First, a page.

Sunday, 10 June 2012

Aaron Slight, starting from the block....

This is Aaron Slight on a Honda RC45, commissioned by the Castrol Honda World Superbike Team. Carved in lime wood.
Here is a record of the progress from a block of lime wood through to the finished piece.

Starting with a technical drawing of the bike, as I've mentioned before, I trim the profile closely, leaving a couple of millimetres spare to allow for tool damage and changes but close enough to that should I loose the drawing on the side, I won't be too far away from working out where I am.
   It is a representation of a specific bike so there is no room for error. All the elements have to fit together in order for it to be a success. As it is for the team, all the mechanics know the bike inside out and would spot mistakes immediately. No pressure then!

Where there is room for interpretation is with the rider and his position on the bike. Again, though, each rider has a particular style which is easily identifiable. Aaron, in this instance, crouches forward over his bike through turns, leading with his shoulder (very similar to GP legend Mike Doohan), putting weight over the front of the bike to help it turn. You'll be able to compare it to the companion carving of Carl Fogarty on his bike. You'll see he has a more upright style. Pictures soon.

The bike has to be carved first to get the thicknesses and component positions right. It would be disastrous to decide the position of his feet or his backside only to later on find them hovering in space. So as much of the bike is carved as I can get to before I start on the figure, but as much of the waste wood around the figure must be removed to gain access to as much of the bike as possible. It's a delicate balance between making progress and jumping the gun.

Bit by bit, all the waste wood is removed and the sculpture starts to work. The movable clamp helps to get the riders position in the right place, his helmet angle in relation to the lean able of the bike.Once the finer details of the bike have been picked out, the hands and feet can be located accurately to the handlebars and foot pegs and the arms and legs can be better defined as their position becomes more apparent.It's too easy at this stage to decide too early where the limbs are and how large they are.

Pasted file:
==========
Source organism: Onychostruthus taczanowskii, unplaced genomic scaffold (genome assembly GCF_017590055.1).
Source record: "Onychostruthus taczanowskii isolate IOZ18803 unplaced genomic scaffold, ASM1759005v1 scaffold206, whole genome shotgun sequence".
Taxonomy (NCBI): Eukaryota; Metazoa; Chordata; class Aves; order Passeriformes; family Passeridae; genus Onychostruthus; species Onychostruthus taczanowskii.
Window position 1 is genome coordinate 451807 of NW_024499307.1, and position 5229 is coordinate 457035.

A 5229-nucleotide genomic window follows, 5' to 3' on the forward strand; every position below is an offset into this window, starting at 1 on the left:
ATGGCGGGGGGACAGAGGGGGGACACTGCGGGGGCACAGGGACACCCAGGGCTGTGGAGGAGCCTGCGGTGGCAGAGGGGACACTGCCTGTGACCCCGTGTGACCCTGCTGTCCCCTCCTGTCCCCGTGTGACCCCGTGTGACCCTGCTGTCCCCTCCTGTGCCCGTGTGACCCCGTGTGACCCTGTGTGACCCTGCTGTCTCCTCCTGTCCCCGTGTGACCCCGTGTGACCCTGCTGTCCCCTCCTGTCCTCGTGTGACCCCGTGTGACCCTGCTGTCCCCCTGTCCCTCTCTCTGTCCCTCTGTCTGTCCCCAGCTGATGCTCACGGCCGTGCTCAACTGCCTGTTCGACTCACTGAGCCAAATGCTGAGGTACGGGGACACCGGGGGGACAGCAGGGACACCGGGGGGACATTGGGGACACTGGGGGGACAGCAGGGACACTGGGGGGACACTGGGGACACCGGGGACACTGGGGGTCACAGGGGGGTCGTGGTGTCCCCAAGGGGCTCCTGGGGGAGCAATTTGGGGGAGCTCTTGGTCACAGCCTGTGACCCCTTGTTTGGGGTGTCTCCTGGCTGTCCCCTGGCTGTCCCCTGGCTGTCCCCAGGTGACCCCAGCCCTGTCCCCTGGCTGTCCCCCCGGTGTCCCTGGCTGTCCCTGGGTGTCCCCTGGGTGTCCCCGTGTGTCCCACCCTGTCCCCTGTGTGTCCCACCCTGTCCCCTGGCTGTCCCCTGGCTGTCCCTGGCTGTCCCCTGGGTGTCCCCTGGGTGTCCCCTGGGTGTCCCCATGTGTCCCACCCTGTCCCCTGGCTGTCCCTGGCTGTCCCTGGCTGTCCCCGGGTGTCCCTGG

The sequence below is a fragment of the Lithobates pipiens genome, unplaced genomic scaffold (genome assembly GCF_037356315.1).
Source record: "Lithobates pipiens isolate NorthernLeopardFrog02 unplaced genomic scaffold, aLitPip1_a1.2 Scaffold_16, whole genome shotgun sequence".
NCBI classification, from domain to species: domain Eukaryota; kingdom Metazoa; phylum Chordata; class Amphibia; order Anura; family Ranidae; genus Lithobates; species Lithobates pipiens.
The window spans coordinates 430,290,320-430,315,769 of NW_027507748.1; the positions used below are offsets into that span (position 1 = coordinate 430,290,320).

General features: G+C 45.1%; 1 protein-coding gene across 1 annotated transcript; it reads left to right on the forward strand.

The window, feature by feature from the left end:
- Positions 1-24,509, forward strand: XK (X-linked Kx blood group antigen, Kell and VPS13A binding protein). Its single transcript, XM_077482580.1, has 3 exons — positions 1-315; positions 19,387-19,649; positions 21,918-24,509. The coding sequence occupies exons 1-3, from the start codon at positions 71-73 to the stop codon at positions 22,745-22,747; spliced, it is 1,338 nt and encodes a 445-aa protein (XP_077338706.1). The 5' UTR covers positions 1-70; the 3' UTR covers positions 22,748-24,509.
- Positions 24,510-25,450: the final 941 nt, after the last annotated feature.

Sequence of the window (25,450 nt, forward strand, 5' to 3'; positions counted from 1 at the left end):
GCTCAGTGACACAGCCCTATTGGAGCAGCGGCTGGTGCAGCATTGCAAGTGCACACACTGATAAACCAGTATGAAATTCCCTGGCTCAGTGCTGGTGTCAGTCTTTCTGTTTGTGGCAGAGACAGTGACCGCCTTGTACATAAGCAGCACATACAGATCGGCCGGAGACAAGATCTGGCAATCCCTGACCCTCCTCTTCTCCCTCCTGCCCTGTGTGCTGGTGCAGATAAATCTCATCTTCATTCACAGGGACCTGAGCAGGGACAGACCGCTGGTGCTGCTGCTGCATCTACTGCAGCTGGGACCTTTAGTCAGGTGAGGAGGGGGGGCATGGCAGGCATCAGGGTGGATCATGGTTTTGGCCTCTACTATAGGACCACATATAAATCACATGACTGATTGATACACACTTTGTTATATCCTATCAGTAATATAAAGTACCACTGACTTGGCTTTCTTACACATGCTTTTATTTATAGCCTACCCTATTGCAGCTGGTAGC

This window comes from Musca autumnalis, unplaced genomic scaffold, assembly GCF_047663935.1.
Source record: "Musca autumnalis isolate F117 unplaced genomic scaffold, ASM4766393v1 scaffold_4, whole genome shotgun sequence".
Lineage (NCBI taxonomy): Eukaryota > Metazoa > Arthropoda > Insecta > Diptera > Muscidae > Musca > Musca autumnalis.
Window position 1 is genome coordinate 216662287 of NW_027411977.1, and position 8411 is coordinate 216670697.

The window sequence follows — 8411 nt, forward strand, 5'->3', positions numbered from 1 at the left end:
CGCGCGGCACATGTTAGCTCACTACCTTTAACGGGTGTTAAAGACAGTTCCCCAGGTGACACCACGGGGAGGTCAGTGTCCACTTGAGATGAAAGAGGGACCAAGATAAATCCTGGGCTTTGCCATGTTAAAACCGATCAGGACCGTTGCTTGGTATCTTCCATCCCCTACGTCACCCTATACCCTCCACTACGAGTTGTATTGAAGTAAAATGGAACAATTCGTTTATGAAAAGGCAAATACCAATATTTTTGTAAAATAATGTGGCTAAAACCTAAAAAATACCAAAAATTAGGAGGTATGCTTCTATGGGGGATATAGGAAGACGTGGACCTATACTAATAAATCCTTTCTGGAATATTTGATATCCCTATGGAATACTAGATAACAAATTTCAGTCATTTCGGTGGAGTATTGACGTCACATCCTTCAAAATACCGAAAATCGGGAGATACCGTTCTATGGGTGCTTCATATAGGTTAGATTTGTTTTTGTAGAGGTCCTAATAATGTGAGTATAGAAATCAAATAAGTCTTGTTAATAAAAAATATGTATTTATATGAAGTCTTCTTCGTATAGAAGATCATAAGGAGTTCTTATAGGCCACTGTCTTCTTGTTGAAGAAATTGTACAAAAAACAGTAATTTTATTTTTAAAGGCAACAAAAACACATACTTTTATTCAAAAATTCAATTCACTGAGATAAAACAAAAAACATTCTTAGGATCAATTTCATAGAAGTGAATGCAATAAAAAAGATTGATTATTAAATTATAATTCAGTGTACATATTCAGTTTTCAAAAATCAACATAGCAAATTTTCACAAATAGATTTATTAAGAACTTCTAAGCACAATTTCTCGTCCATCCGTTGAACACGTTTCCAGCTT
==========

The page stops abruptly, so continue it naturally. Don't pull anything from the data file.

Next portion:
This carving was completed long before I started using clay models to plan carvings. This is something I've only just got into doing as my work gets more ambitious or complicated and the time spent on the clay model would justify the extra time involved in the total time for a piece.

Eventually, the carving work is complete and the veneering work begins. Put simply, I dig out holes in the carving and put different colour veneers in. Unfortunately, I don't have photos of this for this carving. 
So, to the finished work. Here is how the carving turned out, veneered, sealed with danish oil and mounted on a mahogany base.
Aaron Slight on the Castrol Honda RC45 carved in Lime wood

This carving and the accompanying carving of Carl Fogarty are on display at Honda UK's race headquarters in Louth, Lincolnshire.

I'll show the carving of Carl Fogarty and some of the preparatory work soon.


  1. Your work is incredible. I'm one of your newest followers since reading your sister's post introducing your blog :).
    Stay inspired!

  2. I, too, am here because of your sister. Evidently, incredible talent runs in your family. Your process from conception to completion is fascinating and enviable. Kudos to you!

  3. Thanks Michelle and Folk Heart for your kind comments. Got to thank Felicity as well!

  4. Your sister sent me here... and I'm glad she did! Your work is inspired. Wow.

    1. Thank you very much Theresa. I'm touched by how much people like my work. Hope I can keep it going.

  5. Fantastic work Paul. I have just this week decided to take up wood carving as a hobby myself, currently trying to source some tools, so I will follow your blog with interest and hopefully pick up a few tips along the way.

    1. Thanks Peter. Saw your spoon,reminded me of when I first started. I completely understand how you felt at completing it. Little things eh? From such humble beginnings, acorns and all that. Good luck developing it. It's clear from your paintings that you already have the artistic side of things covered, you just need confidence from practice on the technical/tools side of it. I always try to make the piece I'm working on the best thing I've done to push myself to achieve greater and greater results. Hope I can help with tips on future postings. Good luck and don't forget the bandaids!